The plane we rode back must have been newer, because it only had the first two lights. No wonder my Chinese friends actually paid attention to the model number of the air plane printed on their tickets.
posted by gemmy at 1:08 PM on August 27, 2010


Captain makes an announcement saying that we shouldn't worry: the planes are designed to withstand lightning strikes in air and on the ground, and that we're safe.

One of the "high points" of an ill-fated conference trip, many years ago, was the plane being hit by lighting en route. Bolt went right through one window and out the other, much to the understandable distress of the people in the affected seats.
posted by thomas j wise at 1:12 PM on August 27, 2010 [1 favorite]


I've heard of at least one aircraft (wish I could find the source right now) that was being flown to a site to become a museum piece; the runway would normally have been too short for the plane to land, but because it was never going to leave again it was not a problem.

Perhaps the 727 at Meigs for the Chicago Museum of Science and Industry.
posted by exogenous at 1:27 PM on August 27, 2010 [1 favorite]


Obligatory video.
posted by charlie don't surf at 1:31 PM on August 27, 2010 [1 favorite]


This is not true. In general, take-off takes more runway length than landing.

We'll have to agree to disagree, because there's so many factors at work -- weight, fuel consumption, wind. The Jane's link you cite for that aircraft is likely just the general, standard smooth takeoff procedure.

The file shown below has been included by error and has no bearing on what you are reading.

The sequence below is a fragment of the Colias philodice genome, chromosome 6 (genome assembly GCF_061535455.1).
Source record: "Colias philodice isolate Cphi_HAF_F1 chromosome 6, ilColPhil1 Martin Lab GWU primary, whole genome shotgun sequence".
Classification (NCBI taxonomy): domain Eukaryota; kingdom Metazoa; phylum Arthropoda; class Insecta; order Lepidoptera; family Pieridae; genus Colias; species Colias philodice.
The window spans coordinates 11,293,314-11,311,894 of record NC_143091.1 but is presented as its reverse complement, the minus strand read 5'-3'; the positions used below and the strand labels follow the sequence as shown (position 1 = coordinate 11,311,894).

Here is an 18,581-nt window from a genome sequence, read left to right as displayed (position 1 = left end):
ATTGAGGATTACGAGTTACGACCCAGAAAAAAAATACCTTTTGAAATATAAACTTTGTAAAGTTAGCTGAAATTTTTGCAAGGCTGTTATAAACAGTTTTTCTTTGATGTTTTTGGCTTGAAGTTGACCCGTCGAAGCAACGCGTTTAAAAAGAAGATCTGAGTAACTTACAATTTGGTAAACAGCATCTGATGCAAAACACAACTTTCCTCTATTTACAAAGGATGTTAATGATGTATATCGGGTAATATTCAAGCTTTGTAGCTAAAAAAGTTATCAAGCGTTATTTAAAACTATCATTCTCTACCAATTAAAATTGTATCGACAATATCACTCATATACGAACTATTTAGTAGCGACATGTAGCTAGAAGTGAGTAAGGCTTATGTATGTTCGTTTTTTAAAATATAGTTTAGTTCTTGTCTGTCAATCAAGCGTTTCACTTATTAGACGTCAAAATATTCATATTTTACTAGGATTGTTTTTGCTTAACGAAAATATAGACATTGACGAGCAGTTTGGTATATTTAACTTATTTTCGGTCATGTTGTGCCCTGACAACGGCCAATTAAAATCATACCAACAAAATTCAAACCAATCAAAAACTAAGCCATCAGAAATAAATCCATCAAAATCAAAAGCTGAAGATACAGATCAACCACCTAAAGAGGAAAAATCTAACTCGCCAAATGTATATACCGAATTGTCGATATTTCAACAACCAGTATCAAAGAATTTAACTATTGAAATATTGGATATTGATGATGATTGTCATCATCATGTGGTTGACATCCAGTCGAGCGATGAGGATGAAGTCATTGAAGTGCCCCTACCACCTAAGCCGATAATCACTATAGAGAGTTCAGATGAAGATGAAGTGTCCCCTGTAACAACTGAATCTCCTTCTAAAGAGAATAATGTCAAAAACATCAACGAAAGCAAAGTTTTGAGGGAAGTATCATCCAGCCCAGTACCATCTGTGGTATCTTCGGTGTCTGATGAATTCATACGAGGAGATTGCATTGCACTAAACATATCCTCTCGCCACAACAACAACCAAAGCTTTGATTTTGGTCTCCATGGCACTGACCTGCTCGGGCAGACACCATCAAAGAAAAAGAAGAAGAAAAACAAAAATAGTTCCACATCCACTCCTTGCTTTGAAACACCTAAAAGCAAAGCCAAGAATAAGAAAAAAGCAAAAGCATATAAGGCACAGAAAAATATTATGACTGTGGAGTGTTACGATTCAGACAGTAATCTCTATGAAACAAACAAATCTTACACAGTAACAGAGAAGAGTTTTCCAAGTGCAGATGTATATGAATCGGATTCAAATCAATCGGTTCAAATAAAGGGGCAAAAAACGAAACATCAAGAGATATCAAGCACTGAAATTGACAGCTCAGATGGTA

Another example is the noise abatement takeoff, aka the John Wayne Airport rocket ride.
posted by Cool Papa Bell at 1:37 PM on August 27, 2010


I'm a pretty jittery flyer, so when my plane was struck by lightning (a prop from La Guardia to Nantucket) I nearly shit myself. When it hit, the props sounded like they just died. After a second or two, I heard them spin back up to normal speed and all was well.

It's probably a pretty minor event for seasoned flyers, but I'm not sure I'll fly in a prop again.
posted by MustardTent at 1:45 PM on August 27, 2010


You are comparing an accidentally released message, to a plane that lost all four engines, deployed O2 masks, was sparking from static electricity and had to make a no-powered pitch into the mountains, before turning and heading for the ocean in terms of panic on board? Really?
posted by joelf at 1:46 PM on August 27, 2010


"Miss... are you telling us everything?
posted by vectr at 1:52 PM on August 27, 2010


Boeing 747-400: T-O field length is between 9,550 ft and 10,550 ft, landing length is between 6,250 ft and 7,150 ft. (From Jane's All the World's Aircraft)